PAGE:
Back in mid-May I wrote an article about my suspicions that Kim Jong Un, the nuclear-bluffing North Korean dictator, may not at all be a bluffer when it comes to hacking online poker sites. My reasoning, of course, was that hacking online poker games was another profitable source of income to finance the North Korean nuclear weapons program.

Now serveral other news articles about Kim's poker-hacking program, as I shall call it, are surfacing online. And I highly doubt that any of these articles contain fake news. They're coming from official South Korean security agencies.

Here's one article about Kim Jong Un hacking online poker. Have a read and let me know what you think.

Monday, August 14, 2017

Guy REALLY gets cheated out of $100,000 casino slot machine jackpot!

Sugar Daddy got screwed...
Imagine this situation: You're with your girlfriend/boyfriend having a great time at a casino playing a slot machine with a progressive jackpot. You're the one gambling because the money being pumped into the machine at fifty bucks a pop is coming off your casino slot player's card. So while the machine is registering the monies off your card, you're smooching with your companion and you say to him/her, "You go ahead and press the button to bring me good luck." He/she presses the button and...WHAM! Bells start ringing and the slot machine screen goes berserk!
by this Russian hottie

YOU WON! A HUNDRED GRAND!

You got back all the money you lost at slot machines your entire life and then some!

Then suddenly your companion goes running off to alert casino personnel to the your win, crying hysterically out loud,"I won! I won!"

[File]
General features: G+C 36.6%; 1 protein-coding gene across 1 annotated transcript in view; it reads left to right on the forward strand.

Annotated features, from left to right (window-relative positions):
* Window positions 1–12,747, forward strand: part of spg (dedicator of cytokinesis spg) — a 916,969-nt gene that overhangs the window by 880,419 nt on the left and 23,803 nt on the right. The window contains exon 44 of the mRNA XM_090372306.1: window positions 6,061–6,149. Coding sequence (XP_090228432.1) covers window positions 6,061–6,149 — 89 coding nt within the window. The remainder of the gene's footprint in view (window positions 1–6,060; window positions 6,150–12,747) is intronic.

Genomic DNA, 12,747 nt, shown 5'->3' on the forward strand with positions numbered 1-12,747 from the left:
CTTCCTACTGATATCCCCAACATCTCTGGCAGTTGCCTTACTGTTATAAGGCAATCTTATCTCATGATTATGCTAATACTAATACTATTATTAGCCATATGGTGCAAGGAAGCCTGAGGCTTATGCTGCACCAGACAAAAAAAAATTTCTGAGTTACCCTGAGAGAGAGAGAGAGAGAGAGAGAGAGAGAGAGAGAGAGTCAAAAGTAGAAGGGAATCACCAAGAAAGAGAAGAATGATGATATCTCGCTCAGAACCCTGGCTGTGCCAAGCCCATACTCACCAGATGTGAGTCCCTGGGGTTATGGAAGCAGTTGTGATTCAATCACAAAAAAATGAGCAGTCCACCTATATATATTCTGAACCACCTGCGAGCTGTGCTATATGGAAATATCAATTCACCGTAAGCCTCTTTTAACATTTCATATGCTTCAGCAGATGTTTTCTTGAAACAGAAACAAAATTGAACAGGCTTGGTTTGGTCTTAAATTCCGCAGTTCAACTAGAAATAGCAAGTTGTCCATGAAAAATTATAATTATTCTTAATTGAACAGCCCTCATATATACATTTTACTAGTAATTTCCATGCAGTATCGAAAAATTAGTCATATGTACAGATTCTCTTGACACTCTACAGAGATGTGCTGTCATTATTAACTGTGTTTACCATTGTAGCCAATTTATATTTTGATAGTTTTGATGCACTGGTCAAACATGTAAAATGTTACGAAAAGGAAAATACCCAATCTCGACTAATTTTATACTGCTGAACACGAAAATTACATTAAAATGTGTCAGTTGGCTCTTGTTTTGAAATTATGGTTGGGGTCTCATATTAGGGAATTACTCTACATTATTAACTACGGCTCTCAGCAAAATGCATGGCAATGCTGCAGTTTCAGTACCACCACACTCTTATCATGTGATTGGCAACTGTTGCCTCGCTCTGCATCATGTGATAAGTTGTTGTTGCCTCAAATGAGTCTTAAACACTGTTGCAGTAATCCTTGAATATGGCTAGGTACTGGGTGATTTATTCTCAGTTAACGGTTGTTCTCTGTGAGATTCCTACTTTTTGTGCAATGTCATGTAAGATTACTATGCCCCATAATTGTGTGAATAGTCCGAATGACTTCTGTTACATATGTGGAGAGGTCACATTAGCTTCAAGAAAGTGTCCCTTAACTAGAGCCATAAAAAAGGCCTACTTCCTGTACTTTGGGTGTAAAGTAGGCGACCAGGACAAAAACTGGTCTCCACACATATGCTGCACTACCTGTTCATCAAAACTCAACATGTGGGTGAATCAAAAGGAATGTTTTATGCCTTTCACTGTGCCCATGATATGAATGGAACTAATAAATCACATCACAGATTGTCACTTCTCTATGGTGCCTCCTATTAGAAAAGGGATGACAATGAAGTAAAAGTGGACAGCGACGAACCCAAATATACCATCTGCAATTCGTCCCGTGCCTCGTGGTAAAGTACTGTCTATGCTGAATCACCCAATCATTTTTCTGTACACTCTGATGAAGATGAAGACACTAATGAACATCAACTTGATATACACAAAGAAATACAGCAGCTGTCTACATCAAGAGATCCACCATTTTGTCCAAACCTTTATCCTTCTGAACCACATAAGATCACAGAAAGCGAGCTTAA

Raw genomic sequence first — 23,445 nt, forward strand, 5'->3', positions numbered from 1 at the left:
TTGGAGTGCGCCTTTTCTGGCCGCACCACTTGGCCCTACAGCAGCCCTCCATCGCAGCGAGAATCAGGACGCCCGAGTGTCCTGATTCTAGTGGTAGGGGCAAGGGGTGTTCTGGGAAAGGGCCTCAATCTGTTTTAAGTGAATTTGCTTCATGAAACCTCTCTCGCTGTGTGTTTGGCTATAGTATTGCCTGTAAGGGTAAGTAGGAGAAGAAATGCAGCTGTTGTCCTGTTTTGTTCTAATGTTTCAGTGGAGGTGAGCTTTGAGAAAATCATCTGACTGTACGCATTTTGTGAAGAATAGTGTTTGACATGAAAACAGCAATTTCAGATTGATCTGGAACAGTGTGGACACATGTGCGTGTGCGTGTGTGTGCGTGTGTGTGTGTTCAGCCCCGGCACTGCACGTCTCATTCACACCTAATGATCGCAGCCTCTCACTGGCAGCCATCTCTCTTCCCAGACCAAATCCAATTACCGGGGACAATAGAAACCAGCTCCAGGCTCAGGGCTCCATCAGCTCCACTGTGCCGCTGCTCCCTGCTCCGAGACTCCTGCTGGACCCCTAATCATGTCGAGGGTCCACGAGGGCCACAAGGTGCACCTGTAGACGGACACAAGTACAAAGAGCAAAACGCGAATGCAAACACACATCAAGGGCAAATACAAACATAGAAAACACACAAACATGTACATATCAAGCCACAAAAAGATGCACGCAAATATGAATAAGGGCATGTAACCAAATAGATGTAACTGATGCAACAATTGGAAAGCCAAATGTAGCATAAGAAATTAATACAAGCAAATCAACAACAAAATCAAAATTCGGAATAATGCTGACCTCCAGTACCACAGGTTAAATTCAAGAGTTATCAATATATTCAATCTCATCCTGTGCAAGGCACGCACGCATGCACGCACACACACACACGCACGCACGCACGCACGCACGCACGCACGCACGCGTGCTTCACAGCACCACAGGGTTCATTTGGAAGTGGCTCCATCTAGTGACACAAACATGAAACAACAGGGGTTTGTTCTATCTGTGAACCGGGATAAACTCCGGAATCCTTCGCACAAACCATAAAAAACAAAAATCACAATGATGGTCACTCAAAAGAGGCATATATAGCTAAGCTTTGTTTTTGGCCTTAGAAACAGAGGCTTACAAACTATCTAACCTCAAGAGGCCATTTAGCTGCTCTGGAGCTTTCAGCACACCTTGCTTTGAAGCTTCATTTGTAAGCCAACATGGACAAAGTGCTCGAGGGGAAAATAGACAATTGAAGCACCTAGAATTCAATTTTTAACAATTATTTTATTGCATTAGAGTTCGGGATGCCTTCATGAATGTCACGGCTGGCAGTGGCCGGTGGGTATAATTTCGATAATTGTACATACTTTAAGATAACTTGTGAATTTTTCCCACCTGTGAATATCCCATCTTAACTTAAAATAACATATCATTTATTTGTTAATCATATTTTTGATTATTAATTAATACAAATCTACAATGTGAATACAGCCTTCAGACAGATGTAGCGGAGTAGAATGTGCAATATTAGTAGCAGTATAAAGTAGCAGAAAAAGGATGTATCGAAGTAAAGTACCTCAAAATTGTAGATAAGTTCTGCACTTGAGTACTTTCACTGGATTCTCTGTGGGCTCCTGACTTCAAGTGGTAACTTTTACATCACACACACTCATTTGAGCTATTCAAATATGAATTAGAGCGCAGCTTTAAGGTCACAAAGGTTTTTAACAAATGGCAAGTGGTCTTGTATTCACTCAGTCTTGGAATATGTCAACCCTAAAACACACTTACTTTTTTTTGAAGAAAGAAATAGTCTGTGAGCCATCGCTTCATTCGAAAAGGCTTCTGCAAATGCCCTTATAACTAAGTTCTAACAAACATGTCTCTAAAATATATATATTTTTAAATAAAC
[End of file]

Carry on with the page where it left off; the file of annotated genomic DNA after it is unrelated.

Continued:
At first you don't think much of the fact that he/she said "I won!" and not "We won!" You think that he/she was simply overwhelmed by the moment, and of course you, not he/she/, would be receiving the big hundred-grand check from the casino.

WRONG!

He/she gets the check because he/she is the person who actually pressed the button on the machine. Casino law states that the person who presses the button or pulls the arm of a slot machine is the rightful winner of the jackpot, regardless of who puts the money in the machine before the button is pressed or the arm is pulled.

So if you have a bitch/asshole companion who is a greedy son of a bitch/asshole who doesn't want to give you the jackpot or at least split it with you, you're shit out of luck.

Imagine that!

Well, you might have guessed that since I'm writing this, the event depicted here actually did happen.

Yes, it did.

In April of this year at the Seminole Hard Rock casino in Fort Lauderdale, Florida, 66-year-old Jan Flato was sitting at the slot machine with his hot young Russian girlfriend, Marina Medvedeva (who is married to a guy whose last name is Navarro), when he inserted his player's card into the machine and told her to press the button for good luck.

She did, and the reels came up $100,000!

She claimed the jackpot, gave him jack shit, after which he appeared to threaten her in text messages and she played the nice innocent little girl, as if she wasn't out hustling the guy in the first place.

Well, what would you do if this happened to you?

I know what I would do!